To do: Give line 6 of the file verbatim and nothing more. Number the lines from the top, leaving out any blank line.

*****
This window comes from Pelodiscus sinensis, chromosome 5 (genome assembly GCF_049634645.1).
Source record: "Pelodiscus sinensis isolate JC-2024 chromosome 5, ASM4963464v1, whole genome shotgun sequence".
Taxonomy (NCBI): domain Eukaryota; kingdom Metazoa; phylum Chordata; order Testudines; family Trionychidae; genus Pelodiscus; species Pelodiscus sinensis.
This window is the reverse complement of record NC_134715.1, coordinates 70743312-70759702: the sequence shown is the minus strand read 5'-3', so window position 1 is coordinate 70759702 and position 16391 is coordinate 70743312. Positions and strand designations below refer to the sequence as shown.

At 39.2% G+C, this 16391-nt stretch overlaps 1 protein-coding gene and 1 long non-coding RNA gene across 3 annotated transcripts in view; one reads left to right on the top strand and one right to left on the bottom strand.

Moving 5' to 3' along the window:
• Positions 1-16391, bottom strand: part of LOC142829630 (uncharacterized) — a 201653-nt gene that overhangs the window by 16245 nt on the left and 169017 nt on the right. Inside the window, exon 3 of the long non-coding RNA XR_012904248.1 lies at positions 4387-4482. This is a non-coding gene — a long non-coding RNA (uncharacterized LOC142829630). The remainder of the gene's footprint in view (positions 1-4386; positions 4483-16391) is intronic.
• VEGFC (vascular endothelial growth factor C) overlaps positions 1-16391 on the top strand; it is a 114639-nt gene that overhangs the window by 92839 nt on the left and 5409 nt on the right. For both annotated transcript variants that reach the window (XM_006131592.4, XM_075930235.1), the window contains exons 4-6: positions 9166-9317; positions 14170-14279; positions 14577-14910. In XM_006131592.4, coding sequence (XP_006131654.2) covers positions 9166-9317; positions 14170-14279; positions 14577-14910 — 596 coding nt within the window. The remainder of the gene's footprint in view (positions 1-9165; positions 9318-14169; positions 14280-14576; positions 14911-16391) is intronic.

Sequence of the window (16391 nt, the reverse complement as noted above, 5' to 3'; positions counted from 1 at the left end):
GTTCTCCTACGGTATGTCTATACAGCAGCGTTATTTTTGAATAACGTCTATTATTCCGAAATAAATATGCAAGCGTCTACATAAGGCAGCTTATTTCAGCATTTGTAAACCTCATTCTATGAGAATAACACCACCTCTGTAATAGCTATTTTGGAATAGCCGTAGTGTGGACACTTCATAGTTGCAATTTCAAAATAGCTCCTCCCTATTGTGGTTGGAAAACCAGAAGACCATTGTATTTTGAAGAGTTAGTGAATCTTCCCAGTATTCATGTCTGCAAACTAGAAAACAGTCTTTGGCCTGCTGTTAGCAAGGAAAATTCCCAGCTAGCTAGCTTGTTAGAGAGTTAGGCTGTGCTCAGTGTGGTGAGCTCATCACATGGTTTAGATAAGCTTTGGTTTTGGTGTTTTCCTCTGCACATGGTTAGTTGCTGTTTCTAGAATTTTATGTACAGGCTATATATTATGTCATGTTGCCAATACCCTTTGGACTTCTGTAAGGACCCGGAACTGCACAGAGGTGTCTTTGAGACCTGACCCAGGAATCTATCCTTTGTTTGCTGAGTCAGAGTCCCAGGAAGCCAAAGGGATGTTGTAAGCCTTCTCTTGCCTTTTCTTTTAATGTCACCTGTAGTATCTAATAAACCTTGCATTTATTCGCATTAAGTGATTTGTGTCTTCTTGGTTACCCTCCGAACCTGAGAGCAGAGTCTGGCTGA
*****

Moving 5' to 3' along the window: